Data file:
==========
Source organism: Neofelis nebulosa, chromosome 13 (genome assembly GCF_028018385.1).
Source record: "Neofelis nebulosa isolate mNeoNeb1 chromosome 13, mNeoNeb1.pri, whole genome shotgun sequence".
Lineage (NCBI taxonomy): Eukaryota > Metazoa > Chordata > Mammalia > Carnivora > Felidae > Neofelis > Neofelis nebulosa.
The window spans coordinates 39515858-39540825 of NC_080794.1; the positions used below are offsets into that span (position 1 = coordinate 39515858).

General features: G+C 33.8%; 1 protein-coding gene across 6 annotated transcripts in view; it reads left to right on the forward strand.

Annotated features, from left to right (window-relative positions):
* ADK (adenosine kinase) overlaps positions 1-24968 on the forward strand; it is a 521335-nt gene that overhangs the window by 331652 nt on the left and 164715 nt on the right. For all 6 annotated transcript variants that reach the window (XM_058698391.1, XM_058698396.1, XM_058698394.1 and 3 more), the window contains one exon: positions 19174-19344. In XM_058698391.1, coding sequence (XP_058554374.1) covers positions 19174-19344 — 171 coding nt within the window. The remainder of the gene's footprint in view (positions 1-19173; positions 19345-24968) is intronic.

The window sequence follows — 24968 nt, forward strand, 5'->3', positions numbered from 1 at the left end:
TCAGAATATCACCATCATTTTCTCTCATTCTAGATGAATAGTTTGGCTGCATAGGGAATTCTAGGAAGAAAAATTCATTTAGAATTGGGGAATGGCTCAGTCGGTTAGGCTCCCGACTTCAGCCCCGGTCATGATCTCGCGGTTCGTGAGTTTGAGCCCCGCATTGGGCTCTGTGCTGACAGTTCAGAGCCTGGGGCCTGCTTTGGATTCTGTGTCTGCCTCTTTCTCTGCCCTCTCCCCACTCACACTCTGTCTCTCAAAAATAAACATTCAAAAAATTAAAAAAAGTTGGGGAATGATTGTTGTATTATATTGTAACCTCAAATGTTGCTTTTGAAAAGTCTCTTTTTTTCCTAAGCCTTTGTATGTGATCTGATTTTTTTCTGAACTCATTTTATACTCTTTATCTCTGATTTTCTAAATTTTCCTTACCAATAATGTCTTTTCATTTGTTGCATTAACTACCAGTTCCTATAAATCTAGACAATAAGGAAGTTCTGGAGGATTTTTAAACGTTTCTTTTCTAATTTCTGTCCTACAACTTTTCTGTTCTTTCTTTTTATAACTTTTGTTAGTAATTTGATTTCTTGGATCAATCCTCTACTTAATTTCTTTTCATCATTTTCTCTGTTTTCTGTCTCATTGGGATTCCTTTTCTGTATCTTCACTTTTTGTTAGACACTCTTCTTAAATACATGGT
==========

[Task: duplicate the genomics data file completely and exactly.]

Source organism: Neofelis nebulosa, chromosome 13 (genome assembly GCF_028018385.1).
Source record: "Neofelis nebulosa isolate mNeoNeb1 chromosome 13, mNeoNeb1.pri, whole genome shotgun sequence".
Lineage (NCBI taxonomy): Eukaryota > Metazoa > Chordata > Mammalia > Carnivora > Felidae > Neofelis > Neofelis nebulosa.
The window spans coordinates 39515858-39540825 of NC_080794.1; the positions used below are offsets into that span (position 1 = coordinate 39515858).

General features: G+C 33.8%; 1 protein-coding gene across 6 annotated transcripts in view; it reads left to right on the forward strand.

Annotated features, from left to right (window-relative positions):
* ADK (adenosine kinase) overlaps positions 1-24968 on the forward strand; it is a 521335-nt gene that overhangs the window by 331652 nt on the left and 164715 nt on the right. For all 6 annotated transcript variants that reach the window (XM_058698391.1, XM_058698396.1, XM_058698394.1 and 3 more), the window contains one exon: positions 19174-19344. In XM_058698391.1, coding sequence (XP_058554374.1) covers positions 19174-19344 — 171 coding nt within the window. The remainder of the gene's footprint in view (positions 1-19173; positions 19345-24968) is intronic.

The window sequence follows — 24968 nt, forward strand, 5'->3', positions numbered from 1 at the left end:
TCAGAATATCACCATCATTTTCTCTCATTCTAGATGAATAGTTTGGCTGCATAGGGAATTCTAGGAAGAAAAATTCATTTAGAATTGGGGAATGGCTCAGTCGGTTAGGCTCCCGACTTCAGCCCCGGTCATGATCTCGCGGTTCGTGAGTTTGAGCCCCGCATTGGGCTCTGTGCTGACAGTTCAGAGCCTGGGGCCTGCTTTGGATTCTGTGTCTGCCTCTTTCTCTGCCCTCTCCCCACTCACACTCTGTCTCTCAAAAATAAACATTCAAAAAATTAAAAAAAGTTGGGGAATGATTGTTGTATTATATTGTAACCTCAAATGTTGCTTTTGAAAAGTCTCTTTTTTTCCTAAGCCTTTGTATGTGATCTGATTTTTTTCTGAACTCATTTTATACTCTTTATCTCTGATTTTCTAAATTTTCCTTACCAATAATGTCTTTTCATTTGTTGCATTAACTACCAGTTCCTATAAATCTAGACAATAAGGAAGTTCTGGAGGATTTTTAAACGTTTCTTTTCTAATTTCTGTCCTACAACTTTTCTGTTCTTTCTTTTTATAACTTTTGTTAGTAATTTGATTTCTTGGATCAATCCTCTACTTAATTTCTTTTCATCATTTTCTCTGTTTTCTGTCTCATTGGGATTCCTTTTCTGTATCTTCACTTTTTGTTAGACACTCTTCTTAAATACATGGT